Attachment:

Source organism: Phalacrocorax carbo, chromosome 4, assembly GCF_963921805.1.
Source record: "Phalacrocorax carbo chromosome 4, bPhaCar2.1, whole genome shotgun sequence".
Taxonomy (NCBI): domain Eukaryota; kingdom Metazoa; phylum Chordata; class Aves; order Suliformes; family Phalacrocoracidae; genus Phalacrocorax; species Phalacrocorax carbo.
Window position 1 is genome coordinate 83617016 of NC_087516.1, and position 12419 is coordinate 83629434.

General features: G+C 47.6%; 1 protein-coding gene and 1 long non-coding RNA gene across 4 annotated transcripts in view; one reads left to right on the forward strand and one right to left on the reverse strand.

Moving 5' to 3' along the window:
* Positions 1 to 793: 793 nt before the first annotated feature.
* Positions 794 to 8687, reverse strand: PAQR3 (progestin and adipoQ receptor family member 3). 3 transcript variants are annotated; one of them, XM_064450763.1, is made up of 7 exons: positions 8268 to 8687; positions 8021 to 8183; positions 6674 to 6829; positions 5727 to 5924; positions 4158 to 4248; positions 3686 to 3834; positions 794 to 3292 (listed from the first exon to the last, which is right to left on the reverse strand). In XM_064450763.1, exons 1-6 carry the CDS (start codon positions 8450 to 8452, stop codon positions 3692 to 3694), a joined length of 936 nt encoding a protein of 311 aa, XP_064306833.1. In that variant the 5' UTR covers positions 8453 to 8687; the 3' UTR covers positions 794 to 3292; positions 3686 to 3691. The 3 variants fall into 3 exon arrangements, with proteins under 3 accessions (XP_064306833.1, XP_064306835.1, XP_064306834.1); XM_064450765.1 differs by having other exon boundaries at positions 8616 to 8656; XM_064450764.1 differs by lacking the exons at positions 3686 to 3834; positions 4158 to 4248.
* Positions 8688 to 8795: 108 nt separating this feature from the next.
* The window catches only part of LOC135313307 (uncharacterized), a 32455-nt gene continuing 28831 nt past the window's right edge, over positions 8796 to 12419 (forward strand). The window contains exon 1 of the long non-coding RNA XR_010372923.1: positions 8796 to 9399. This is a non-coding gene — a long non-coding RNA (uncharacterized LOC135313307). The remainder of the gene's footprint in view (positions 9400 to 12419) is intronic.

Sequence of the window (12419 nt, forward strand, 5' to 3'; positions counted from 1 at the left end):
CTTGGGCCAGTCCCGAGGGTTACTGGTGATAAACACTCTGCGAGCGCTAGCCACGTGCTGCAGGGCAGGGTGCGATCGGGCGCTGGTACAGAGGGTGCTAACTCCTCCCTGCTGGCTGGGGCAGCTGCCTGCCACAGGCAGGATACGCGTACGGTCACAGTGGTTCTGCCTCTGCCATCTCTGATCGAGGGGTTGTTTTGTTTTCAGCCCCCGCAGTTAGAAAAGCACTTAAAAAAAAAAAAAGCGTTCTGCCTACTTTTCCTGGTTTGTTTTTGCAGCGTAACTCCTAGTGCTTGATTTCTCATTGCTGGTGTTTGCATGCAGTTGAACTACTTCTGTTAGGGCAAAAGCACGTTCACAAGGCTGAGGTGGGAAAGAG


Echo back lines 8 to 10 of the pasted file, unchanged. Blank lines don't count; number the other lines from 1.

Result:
* Positions 794 to 8687, reverse strand: PAQR3 (progestin and adipoQ receptor family member 3). 3 transcript variants are annotated; one of them, XM_064450763.1, is made up of 7 exons: positions 8268 to 8687; positions 8021 to 8183; positions 6674 to 6829; positions 5727 to 5924; positions 4158 to 4248; positions 3686 to 3834; positions 794 to 3292 (listed from the first exon to the last, which is right to left on the reverse strand). In XM_064450763.1, exons 1-6 carry the CDS (start codon positions 8450 to 8452, stop codon positions 3692 to 3694), a joined length of 936 nt encoding a protein of 311 aa, XP_064306833.1. In that variant the 5' UTR covers positions 8453 to 8687; the 3' UTR covers positions 794 to 3292; positions 3686 to 3691. The 3 variants fall into 3 exon arrangements, with proteins under 3 accessions (XP_064306833.1, XP_064306835.1, XP_064306834.1); XM_064450765.1 differs by having other exon boundaries at positions 8616 to 8656; XM_064450764.1 differs by lacking the exons at positions 3686 to 3834; positions 4158 to 4248.
* Positions 8688 to 8795: 108 nt separating this feature from the next.
* The window catches only part of LOC135313307 (uncharacterized), a 32455-nt gene continuing 28831 nt past the window's right edge, over positions 8796 to 12419 (forward strand). The window contains exon 1 of the long non-coding RNA XR_010372923.1: positions 8796 to 9399. This is a non-coding gene — a long non-coding RNA (uncharacterized LOC135313307). The remainder of the gene's footprint in view (positions 9400 to 12419) is intronic.